The Happiest and Unhappiest Big Cities in America (According to Social Science)

Moneybox
A blog about business and economics.
Aug. 5 2014 10:39 AM

New York’s Dour State of Mind

138913014-the-empire-state-building-towers-over-the-manhattan
There are 8 million stories in the naked city, and most of them involve carping about the subway.

Photo by John Moore/Getty Images

Occasionally, social science reveals something new and startling. Sometimes it just confirms the obvious. The idea that New York is a city of neurotic malcontents probably falls into the latter category. But thanks to a recent study, now we have hard data to tell us that the United States' biggest metropolis is also its unhappiest.

Jordan Weissmann Jordan Weissmann

Jordan Weissmann is Slate's senior business and economics correspondent.

Every year, the Centers for Disease Control and Prevention conducts a massive national survey known as the Behavioral Risk Factor Surveillance System.* Since 2005, it has asked participants, "In general, how satisfied are you with your life?" Sadly, the questionnaire doesn't leave room for a personal essay. Instead, respondents must choose "very satisfied," "satisfied," "dissatisfied," or "very dissatisfied." The multiple-choice format might not capture the vast wonder of human experience, but as Wonkblog explains, the "language is often treated as a proxy for happiness" by academics looking to quantify the concept.

Advertisement

In a recent draft paper, economists Edward Glaeser and Oren Ziv of Harvard and Joshua Gottlieb of the University of British Columbia used the CDC's data to find which major metro areas scored highest and lowest for joy. The vast majority of Americans report being fairly happy with life—across all five years of the survey, more than 94 percent reported being either "satisfied" or "very satisfied"—but there were some significant geographical differences. The saddest locales tended to be old, shrinking industrial cities in the Rust Belt. The most upbeat tended to be in the Sun Belt cities and places in western states such as Colorado and Utah. And despite being a thriving, global capital of culture and finance, NYC finished dead last.

At least, it did if you controlled the CDC's results both for demographic factors (age, education, and race) and for income and unemployment (basically, if you pretended every city looked and earned the same). These controls struck me as a strange way of looking at the issue. Wealthy people tend to be happier people, so by controlling for earnings, you're cutting an important part of well-being out of the picture. That makes sense if you're a researcher trying to calculate exactly how much of life satisfaction is determined by finances and how much is determined by other factors. But for journalists trying to figure out which cities are actually happiest in real life, it's a bit like ranking NFL teams while ignoring their win-loss records.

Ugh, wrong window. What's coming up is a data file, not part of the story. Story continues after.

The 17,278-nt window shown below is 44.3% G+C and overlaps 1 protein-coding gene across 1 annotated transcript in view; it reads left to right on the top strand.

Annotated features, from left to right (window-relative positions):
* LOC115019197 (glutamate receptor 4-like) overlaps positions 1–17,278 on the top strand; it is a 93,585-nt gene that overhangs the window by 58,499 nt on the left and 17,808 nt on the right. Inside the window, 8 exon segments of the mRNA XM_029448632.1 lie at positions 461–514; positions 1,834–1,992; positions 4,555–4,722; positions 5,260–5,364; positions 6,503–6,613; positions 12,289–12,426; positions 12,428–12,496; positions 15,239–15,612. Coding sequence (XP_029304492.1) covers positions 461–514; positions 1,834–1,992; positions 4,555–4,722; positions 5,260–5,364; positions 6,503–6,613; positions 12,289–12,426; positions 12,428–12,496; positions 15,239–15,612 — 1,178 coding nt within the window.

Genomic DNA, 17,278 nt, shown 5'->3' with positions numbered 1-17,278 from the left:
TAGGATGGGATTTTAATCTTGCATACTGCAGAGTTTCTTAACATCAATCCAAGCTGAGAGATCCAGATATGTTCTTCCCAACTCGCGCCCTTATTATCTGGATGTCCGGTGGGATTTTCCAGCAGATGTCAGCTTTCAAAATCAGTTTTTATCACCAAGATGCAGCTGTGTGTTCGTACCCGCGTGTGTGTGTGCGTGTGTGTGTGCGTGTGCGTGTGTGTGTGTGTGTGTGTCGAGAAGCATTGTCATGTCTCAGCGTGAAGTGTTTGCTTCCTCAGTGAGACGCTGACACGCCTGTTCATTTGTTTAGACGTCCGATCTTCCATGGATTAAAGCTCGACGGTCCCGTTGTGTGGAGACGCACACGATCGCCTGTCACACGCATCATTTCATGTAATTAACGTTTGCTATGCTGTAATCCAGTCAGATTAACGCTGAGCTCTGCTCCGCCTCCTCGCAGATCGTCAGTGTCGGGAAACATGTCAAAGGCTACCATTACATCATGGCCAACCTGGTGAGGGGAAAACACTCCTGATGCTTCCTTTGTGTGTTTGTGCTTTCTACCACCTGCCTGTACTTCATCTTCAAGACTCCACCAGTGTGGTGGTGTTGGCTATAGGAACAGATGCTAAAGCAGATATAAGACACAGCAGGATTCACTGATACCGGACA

So I decided to check out the research team's full data set, without all the fancy adjustments. Turns out, New York still takes the grand prize for big-city misery. Based on its raw happiness scores, the metro area was the third unhappiest overall, finishing just above Jersey City, New Jersey (which is basically an extension of Manhattan's financial district), and ever-woeful Gary, Indiana. Among city regions with a population of at least 1 million, New York came in last. The same pattern held if you adjusted the data for demographic characteristics but not income. Any way you look at the numbers, the New York state of mind appears to be one of personal dissatisfaction. 

But hey, life in Los Angeles doesn't seem so thrilling either. Check out the interactive table below for a happiness ranking of America's large cities.

*Correction, Aug. 5, 2014: This post originally misidentified the Centers for Disease Control and Prevention as the Center for Disease Control.